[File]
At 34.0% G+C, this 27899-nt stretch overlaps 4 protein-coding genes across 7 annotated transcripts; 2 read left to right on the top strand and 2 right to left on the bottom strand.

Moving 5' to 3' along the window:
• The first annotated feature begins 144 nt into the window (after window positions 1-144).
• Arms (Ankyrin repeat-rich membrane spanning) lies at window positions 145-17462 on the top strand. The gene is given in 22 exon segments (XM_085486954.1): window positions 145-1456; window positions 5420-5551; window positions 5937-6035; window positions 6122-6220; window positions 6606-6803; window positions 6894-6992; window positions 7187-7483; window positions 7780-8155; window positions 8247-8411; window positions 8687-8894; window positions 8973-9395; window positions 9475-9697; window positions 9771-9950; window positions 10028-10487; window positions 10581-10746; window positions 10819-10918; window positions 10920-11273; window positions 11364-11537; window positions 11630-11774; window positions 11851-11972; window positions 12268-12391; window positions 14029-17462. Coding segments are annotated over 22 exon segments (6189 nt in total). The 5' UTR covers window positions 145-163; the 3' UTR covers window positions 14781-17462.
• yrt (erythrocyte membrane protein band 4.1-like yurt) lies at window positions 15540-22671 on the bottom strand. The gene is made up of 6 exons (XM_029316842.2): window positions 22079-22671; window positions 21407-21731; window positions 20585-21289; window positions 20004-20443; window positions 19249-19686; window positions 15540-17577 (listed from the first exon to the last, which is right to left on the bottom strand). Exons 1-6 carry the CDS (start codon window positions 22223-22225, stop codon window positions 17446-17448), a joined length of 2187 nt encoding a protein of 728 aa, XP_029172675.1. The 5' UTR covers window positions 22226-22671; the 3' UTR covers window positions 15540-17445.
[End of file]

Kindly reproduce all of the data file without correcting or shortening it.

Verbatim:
At 34.0% G+C, this 27899-nt stretch overlaps 4 protein-coding genes across 7 annotated transcripts; 2 read left to right on the top strand and 2 right to left on the bottom strand.

Moving 5' to 3' along the window:
• The first annotated feature begins 144 nt into the window (after window positions 1-144).
• Arms (Ankyrin repeat-rich membrane spanning) lies at window positions 145-17462 on the top strand. The gene is given in 22 exon segments (XM_085486954.1): window positions 145-1456; window positions 5420-5551; window positions 5937-6035; window positions 6122-6220; window positions 6606-6803; window positions 6894-6992; window positions 7187-7483; window positions 7780-8155; window positions 8247-8411; window positions 8687-8894; window positions 8973-9395; window positions 9475-9697; window positions 9771-9950; window positions 10028-10487; window positions 10581-10746; window positions 10819-10918; window positions 10920-11273; window positions 11364-11537; window positions 11630-11774; window positions 11851-11972; window positions 12268-12391; window positions 14029-17462. Coding segments are annotated over 22 exon segments (6189 nt in total). The 5' UTR covers window positions 145-163; the 3' UTR covers window positions 14781-17462.
• yrt (erythrocyte membrane protein band 4.1-like yurt) lies at window positions 15540-22671 on the bottom strand. The gene is made up of 6 exons (XM_029316842.2): window positions 22079-22671; window positions 21407-21731; window positions 20585-21289; window positions 20004-20443; window positions 19249-19686; window positions 15540-17577 (listed from the first exon to the last, which is right to left on the bottom strand). Exons 1-6 carry the CDS (start codon window positions 22223-22225, stop codon window positions 17446-17448), a joined length of 2187 nt encoding a protein of 728 aa, XP_029172675.1. The 5' UTR covers window positions 22226-22671; the 3' UTR covers window positions 15540-17445.